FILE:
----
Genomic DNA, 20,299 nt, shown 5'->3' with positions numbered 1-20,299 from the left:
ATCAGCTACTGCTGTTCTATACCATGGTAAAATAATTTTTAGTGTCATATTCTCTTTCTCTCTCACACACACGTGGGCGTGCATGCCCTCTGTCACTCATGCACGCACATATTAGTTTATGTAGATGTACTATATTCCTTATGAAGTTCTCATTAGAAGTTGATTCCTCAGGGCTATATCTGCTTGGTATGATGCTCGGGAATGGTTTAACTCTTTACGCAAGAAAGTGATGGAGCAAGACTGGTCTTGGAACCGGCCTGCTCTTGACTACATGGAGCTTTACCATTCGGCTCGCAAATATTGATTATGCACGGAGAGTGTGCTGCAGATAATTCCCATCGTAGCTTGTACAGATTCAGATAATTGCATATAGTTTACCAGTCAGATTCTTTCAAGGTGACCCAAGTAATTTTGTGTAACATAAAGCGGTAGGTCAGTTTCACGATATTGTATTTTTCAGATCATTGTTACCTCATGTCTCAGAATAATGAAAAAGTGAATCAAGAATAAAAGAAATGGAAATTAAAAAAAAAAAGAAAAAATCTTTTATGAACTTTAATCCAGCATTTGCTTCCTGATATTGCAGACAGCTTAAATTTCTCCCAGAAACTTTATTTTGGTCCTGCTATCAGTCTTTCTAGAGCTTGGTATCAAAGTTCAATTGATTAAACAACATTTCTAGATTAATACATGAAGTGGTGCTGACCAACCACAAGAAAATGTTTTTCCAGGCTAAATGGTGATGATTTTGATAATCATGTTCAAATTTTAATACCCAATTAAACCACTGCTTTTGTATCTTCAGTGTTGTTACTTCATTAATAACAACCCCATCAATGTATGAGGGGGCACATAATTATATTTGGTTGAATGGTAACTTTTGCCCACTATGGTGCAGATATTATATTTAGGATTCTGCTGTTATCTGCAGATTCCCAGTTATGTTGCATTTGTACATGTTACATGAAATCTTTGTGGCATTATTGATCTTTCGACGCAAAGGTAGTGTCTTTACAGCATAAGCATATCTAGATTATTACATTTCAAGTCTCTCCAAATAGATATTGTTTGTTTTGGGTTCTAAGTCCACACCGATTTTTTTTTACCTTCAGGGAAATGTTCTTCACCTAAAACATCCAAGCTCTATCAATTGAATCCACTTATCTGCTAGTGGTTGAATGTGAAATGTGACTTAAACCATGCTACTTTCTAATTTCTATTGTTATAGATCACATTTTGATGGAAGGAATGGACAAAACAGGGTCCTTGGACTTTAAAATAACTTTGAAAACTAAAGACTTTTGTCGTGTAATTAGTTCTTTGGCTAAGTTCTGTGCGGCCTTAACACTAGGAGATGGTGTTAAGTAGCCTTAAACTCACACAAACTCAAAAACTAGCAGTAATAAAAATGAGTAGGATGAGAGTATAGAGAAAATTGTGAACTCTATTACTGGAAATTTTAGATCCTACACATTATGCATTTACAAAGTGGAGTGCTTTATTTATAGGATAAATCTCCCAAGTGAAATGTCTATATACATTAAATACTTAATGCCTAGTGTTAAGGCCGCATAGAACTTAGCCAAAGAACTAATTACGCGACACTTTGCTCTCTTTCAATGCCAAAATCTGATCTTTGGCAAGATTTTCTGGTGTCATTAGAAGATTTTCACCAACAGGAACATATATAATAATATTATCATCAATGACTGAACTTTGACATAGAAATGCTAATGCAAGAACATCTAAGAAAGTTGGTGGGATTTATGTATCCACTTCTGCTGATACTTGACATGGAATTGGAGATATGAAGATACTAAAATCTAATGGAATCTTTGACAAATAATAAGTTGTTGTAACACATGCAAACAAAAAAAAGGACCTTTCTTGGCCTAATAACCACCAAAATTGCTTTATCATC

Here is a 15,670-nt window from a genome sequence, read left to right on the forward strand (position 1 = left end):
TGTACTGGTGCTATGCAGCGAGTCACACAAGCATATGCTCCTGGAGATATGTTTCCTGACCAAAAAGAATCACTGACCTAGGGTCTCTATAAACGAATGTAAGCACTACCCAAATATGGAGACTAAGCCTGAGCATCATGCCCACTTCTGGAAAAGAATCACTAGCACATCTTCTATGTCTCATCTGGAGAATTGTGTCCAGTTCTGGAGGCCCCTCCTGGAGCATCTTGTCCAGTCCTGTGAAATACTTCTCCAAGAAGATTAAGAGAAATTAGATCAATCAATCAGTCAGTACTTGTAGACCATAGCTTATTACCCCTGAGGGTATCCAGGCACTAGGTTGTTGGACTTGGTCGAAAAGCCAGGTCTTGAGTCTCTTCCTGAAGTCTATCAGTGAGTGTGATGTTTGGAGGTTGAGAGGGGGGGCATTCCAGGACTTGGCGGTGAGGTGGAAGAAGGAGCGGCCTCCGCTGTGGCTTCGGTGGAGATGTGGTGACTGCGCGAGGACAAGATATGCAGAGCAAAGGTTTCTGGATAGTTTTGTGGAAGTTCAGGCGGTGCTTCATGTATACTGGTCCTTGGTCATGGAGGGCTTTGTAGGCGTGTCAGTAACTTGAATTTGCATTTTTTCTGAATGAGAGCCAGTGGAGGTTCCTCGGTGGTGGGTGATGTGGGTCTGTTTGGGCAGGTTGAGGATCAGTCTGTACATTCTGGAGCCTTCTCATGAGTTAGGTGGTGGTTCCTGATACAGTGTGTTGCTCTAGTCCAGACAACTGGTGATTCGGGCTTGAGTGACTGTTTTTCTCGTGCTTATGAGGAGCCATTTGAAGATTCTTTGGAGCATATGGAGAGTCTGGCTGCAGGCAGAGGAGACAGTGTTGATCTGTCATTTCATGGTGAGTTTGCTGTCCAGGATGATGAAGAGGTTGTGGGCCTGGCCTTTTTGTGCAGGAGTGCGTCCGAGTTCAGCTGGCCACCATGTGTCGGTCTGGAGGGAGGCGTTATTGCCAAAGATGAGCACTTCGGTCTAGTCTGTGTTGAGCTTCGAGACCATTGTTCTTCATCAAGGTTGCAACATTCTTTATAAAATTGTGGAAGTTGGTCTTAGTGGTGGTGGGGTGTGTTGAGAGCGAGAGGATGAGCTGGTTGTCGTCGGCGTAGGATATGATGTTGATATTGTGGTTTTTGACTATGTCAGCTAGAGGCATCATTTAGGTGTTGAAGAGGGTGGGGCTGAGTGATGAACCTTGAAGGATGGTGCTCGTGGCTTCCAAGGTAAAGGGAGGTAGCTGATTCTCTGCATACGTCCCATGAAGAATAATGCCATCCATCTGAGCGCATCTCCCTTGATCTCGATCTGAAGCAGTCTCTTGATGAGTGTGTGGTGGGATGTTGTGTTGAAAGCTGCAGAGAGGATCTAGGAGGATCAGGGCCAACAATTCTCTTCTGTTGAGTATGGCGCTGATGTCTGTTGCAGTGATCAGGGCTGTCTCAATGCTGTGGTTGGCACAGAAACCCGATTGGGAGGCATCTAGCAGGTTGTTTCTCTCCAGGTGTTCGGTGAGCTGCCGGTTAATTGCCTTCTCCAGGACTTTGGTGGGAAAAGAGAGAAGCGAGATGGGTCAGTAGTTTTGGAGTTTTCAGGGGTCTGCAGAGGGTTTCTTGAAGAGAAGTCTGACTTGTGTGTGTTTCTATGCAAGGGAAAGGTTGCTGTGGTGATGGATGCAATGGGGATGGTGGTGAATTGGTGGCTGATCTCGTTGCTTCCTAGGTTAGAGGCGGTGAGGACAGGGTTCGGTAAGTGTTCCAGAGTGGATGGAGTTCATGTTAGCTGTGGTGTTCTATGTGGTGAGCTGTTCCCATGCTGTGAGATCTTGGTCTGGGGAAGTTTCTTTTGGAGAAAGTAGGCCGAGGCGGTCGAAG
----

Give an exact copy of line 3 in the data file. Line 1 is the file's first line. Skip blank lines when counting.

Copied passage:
Here is a 15,670-nt window from a genome sequence, read left to right on the forward strand (position 1 = left end):